“Granting formal land rights to indigenous people living in the world’s tropical forests is among the most effective, but underused, ways to stop illegal deforestation that fuels violence, poverty and global warming, according to new research.”
That’s Paula Totaro, land rights editor at Thomson Reuters Foundation, writing about the 18th Land and Poverty Conference, which was held at the World Bank in Washington DC two weeks ago.
Totaro writes that,
“Local communities are best equipped to safeguard valuable forests, and those with strong land rights are the most effective, said a raft of studies presented this week at the World Bank’s annual Land and Poverty Conference.”
In her article about the conference, Totaro writes about a “six-nation study for the World Bank’s Program on Forests” that found that,
deforestation rates are significantly lower where communities have legal rights to the forests and government support for management and enforcement, compared with areas elsewhere.
This isn’t meant as a criticism of Totaro’s article, but a link to the report would have been useful. I don’t want to think about how long I spent looking for the “six-nation study” on the Land and Poverty Conference Programme.
The conference was attended by more than 1,500 people, who between them generated a vast amount of information. Here’s a screenshot of one small part of the conference programme:
I wrote to the conference organisers at the World Bank, who were very helpful (without actually sending me a link to the report). Eventually, I found the report on Profor’s website: “Securing forest tenure rights for rural development: Lessons from six countries in Latin America”. I’ll feature the report in a future post on Conservation Watch.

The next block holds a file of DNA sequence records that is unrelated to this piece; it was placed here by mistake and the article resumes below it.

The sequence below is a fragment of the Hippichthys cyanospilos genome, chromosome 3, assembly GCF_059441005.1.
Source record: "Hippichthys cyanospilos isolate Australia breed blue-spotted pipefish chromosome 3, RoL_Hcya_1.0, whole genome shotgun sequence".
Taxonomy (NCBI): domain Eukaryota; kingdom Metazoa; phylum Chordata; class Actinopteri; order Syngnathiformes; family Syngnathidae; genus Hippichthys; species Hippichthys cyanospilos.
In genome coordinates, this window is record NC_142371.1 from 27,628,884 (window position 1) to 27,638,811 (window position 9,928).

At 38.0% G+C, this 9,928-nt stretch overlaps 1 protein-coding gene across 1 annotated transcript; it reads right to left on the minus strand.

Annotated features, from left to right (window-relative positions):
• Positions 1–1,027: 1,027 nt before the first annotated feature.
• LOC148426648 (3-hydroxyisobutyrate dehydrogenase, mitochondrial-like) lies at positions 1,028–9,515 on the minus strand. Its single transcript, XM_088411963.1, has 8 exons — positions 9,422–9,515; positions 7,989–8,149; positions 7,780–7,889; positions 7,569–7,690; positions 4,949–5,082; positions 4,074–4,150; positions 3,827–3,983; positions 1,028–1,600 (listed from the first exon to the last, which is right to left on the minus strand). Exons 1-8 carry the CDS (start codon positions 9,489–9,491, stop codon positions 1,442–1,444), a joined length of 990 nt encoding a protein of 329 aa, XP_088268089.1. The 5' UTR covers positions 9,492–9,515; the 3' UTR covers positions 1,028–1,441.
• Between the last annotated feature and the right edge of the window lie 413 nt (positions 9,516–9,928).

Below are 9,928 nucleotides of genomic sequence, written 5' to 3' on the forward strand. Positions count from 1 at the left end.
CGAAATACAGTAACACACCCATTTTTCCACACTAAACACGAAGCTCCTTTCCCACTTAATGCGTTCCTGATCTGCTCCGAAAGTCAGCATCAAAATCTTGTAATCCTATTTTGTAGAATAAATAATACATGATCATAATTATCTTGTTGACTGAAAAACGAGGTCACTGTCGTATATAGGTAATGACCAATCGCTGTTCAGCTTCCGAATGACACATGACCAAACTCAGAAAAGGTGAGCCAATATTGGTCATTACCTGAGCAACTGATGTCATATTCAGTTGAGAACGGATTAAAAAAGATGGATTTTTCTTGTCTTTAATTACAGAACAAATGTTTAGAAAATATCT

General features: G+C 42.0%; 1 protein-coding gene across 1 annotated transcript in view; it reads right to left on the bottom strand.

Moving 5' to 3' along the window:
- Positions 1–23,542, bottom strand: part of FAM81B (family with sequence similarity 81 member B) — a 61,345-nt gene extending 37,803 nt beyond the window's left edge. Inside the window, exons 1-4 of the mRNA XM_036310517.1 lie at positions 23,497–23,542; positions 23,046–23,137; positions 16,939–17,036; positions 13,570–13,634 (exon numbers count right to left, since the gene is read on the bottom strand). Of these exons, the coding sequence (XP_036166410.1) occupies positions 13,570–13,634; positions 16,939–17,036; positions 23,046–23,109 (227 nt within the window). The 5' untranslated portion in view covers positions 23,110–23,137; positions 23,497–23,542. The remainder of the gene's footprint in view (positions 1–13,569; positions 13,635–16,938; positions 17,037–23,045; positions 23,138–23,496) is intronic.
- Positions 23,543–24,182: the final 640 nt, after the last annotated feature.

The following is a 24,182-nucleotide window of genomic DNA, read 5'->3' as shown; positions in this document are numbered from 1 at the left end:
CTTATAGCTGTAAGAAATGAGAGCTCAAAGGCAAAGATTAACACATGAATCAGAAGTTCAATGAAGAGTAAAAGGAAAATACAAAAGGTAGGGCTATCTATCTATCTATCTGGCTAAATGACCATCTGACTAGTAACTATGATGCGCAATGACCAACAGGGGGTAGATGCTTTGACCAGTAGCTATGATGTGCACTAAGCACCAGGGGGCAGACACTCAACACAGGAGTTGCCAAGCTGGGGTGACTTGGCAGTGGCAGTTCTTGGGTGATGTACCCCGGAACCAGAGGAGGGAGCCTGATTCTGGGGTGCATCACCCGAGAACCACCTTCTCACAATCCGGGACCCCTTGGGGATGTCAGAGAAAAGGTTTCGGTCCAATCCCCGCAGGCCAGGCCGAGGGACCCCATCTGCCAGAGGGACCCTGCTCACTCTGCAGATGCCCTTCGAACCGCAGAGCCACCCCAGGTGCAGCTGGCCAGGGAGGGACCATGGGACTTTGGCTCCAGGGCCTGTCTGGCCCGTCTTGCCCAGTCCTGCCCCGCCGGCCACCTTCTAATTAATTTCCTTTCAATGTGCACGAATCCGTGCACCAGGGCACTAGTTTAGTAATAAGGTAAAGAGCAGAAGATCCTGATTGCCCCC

(Of course, the World Bank’s Land and Poverty Conference is not just about land rights and conservation. This is the World Bank, after all. The Oakland Institute describes the conference as “just another occasion for a show of pro-poor hypocrisy, while the Bank continues to plot policies to benefit the rich”.)
Land rights and conservation
Conservation Watch launched in September 2016. In an introductory post, I wrote this sentence:
The links refer to the following two papers:
- Porter-Bolland, L., et al. (2011) Community managed forests and forest protected areas: An assessment of their conservation effectiveness across the tropics. Forest Ecology and Management, doi:10.1016/j.foreco.2011.05.034.
- Nelson, A., and K. M. Chomitz (2011) Effectiveness of Strict vs. Multiple Use Protected Areas in Reducing Tropical Forest Fires: A Global Analysis Using Matching Methods, PLOS ONE, doi:10.1371/journal.pone.0022722.
That wasn’t bad, as a start at least, but there are plenty other reports out there on the topic of land rights and conservation.
In 2014 three major reports came out, each of which compiled evidence that giving communities and indigenous peoples land rights helped to reduce deforestation:
- Seymour, F., T. La Vina, and K. Hite (2014) Evidence linking community level tenure and forest condition: An annotated bibliography, CLUA.
- Stevens, C. et al. 2014. Securing Rights, Combating Climate Change: How Strengthening Community Forest Rights Mitigates Climate Change. World Resources Institute and Rights and Resources Initiative
- Zulu, L., R. Yin, and J. Qi. (2014) Empirical Linkages between Devolved Tenure Systems and Forest Conditions. Washington, DC: Tenure and Global Climate Change Program, U.S. Agency for International Development.
Two years later, journalist Fred Pearce wrote a report for Oxfam, Land Rights Now, the International Land Coalition, and the Rights and Resources Initiative:
- Pearce, F. (2016) Common Ground: Securing land rights and safeguarding the earth. A Global Call to Action on Indigenous and Community Land Rights. Oxfam.
A request for help
This post is slightly unusual for Conservation Watch. It’s a request for help – but one that I think will be helpful for a lot of people.
In the comments following this post, I’d like to compile a list of new studies, ongoing research, and initiatives about land rights and conservation. I know that there is a vast amount of research on land tenure – so I’d like to keep the focus on research addressing the argument that giving legal rights to communities will help to stop deforestation.
Conservation Watch looks forward to your suggestions in the comments section below. I’ll write short summaries and reviews of some of these papers in future posts on Conservation Watch, collected under the tag, “Land rights and conservation”.